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Open AccessArticle

Using Institutional Resources and Agency to Support Graduate Students’ Success at a Hispanic Serving Institution

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College of Education, California State University, Fullerton, 800 N. State College Blvd., Fullerton, CA 92831, USA
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College of Education, University of Northern Iowa, 1227 West 27th Street, Cedar Falls, IA 50614, USA
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Office of Graduate Studies, California State University, Fullerton, 800 N. State College Blvd., Fullerton, CA 92831, USA
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College of Health and Human Development, California State University, Fullerton, 800 N. State College Blvd., Fullerton, CA 92831, USA
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College of Education and Human Development, University of Louisville, Louisville, KY 40292, USA
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Author to whom correspondence should be addressed.
Academic Editor: Lorri J. Santamaría
Educ. Sci. 2016, 6(3), 28; https://doi.org/10.3390/educsci6030028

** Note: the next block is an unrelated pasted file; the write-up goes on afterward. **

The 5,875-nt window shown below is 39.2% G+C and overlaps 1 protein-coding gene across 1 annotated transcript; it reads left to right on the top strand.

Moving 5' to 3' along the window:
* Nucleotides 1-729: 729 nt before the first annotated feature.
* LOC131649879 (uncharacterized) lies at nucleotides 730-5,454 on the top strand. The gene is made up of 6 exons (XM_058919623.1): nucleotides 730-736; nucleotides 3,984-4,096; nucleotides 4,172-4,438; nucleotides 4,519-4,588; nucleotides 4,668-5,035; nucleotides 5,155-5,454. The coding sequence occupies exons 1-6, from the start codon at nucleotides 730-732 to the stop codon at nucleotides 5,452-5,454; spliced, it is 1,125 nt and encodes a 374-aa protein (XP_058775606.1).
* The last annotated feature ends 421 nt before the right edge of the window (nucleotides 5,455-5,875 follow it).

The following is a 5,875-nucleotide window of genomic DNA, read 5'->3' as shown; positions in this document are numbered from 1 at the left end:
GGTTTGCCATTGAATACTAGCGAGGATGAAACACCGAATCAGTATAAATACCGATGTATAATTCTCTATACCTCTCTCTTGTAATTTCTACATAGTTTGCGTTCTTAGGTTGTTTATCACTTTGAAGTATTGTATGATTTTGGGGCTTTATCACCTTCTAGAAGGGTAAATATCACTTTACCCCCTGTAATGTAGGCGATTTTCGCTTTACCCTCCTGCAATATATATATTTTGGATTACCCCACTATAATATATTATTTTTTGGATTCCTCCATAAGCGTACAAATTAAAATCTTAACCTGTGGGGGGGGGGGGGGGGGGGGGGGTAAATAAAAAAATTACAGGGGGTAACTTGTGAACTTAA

Received: 2 November 2015 / Revised: 11 July 2016 / Accepted: 2 August 2016 / Published: 16 August 2016
There is a growing body of evidence that links increased social capital to minority student success in college. This paper seeks to expand specifically on the graduate experience of underrepresented minorities (URM) at a Hispanic Serving Institution (HSI) using the social capital framework. In a cross-sectional survey, 198 graduate students retrospectively considered the role of institutional resources and agents in their success towards graduation. Data revealed that motivational factors such as a sense of personal achievement, family support, peer support, career promotion, supportive faculty, program satisfaction, and faculty mentor played critical roles in the success of graduate students at HSI. Specifically, Latino students are more likely to report that faculty mentors played a significant role in their success compared to their non-Latino peers χ2(1, N = 195) = 5.33, p = 0.02. Latinos/as were also more likely to use writing support services than their non-Latino/a peers χ2(2, N = 190) = 7.59, p = 0.02. By identifying and increasing access to institutional resources and agents, underrepresented minorities in post-baccalaureate programs may encounter less barriers to graduate degree success. View Full-Text
Keywords: graduate students; social capital; Hispanic Serving Institution; Latino students; underrepresented minorities graduate students; social capital; Hispanic Serving Institution; Latino students; underrepresented minorities
MDPI and ACS Style

Tran, N.A.; Jean-Marie, G.; Powers, K.; Bell, S.; Sanders, K. Using Institutional Resources and Agency to Support Graduate Students’ Success at a Hispanic Serving Institution. Educ. Sci. 2016, 6, 28.

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